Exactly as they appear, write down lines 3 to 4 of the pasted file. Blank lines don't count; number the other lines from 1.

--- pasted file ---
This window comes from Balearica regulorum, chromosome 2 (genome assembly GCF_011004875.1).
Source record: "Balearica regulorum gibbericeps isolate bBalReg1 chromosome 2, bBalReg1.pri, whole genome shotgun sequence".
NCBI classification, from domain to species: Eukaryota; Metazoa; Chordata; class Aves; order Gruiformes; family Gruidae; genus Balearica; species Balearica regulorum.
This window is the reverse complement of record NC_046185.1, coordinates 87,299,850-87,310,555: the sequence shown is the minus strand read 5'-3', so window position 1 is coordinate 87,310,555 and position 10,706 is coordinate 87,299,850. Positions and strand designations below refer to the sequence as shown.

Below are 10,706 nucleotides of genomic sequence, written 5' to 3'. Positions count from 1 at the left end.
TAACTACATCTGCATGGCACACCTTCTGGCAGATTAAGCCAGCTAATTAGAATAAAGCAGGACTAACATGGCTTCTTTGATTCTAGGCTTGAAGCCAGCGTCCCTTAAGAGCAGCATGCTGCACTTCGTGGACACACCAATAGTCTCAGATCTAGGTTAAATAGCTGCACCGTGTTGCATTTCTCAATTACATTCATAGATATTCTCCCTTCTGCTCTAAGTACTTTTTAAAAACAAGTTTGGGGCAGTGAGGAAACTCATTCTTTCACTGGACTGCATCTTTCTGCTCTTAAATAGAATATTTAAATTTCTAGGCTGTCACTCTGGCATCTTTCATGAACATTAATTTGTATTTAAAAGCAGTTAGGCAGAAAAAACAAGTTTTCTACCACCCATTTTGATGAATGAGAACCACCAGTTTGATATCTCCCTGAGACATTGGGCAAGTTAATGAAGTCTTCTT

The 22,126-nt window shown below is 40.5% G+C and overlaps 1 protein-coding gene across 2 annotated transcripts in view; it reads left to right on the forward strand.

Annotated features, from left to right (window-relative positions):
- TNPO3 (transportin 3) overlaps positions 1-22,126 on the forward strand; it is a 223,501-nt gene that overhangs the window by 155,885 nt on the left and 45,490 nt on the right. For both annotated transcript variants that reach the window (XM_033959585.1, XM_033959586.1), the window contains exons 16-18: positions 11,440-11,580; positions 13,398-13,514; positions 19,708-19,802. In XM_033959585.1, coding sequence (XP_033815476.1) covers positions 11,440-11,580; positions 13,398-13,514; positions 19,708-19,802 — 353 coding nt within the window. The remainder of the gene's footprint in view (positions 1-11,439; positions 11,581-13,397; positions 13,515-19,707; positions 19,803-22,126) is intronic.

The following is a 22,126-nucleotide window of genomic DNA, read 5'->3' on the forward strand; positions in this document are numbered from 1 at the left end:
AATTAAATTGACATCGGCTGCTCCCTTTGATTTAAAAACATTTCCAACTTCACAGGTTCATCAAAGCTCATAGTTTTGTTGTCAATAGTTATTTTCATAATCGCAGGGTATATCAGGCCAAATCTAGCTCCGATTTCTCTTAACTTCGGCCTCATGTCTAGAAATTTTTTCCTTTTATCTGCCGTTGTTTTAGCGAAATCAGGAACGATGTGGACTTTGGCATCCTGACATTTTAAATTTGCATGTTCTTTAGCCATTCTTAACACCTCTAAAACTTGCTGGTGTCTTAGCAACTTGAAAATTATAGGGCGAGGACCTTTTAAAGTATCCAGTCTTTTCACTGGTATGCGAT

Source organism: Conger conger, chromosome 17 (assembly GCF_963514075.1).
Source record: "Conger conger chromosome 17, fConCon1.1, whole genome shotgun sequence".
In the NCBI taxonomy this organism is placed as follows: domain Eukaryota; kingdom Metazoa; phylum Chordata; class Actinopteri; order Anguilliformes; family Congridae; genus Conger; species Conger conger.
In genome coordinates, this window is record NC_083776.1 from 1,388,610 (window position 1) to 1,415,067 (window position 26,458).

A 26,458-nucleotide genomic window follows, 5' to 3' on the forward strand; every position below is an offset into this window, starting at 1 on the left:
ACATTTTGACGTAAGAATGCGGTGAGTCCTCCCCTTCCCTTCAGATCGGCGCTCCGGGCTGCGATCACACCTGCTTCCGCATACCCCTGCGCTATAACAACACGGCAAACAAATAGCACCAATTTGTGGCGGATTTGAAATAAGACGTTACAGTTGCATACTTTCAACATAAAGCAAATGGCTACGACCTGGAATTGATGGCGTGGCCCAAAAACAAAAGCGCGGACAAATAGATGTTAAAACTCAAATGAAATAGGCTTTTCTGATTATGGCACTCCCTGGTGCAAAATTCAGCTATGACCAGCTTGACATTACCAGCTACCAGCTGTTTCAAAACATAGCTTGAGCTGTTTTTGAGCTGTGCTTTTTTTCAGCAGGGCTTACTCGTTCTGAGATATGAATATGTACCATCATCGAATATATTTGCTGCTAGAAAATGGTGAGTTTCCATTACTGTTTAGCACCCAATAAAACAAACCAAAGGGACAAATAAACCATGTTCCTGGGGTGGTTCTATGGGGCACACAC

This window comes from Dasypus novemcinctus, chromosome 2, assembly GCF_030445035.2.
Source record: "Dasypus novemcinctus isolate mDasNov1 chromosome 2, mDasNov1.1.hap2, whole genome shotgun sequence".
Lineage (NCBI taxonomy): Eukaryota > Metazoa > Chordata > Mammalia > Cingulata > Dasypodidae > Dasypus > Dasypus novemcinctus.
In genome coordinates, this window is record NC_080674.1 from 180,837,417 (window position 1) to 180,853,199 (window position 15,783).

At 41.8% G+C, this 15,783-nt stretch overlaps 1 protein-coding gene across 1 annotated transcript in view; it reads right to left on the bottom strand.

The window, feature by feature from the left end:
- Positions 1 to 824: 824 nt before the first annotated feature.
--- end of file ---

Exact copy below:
NCBI classification, from domain to species: Eukaryota; Metazoa; Chordata; class Aves; order Gruiformes; family Gruidae; genus Balearica; species Balearica regulorum.
This window is the reverse complement of record NC_046185.1, coordinates 87,299,850-87,310,555: the sequence shown is the minus strand read 5'-3', so window position 1 is coordinate 87,310,555 and position 10,706 is coordinate 87,299,850. Positions and strand designations below refer to the sequence as shown.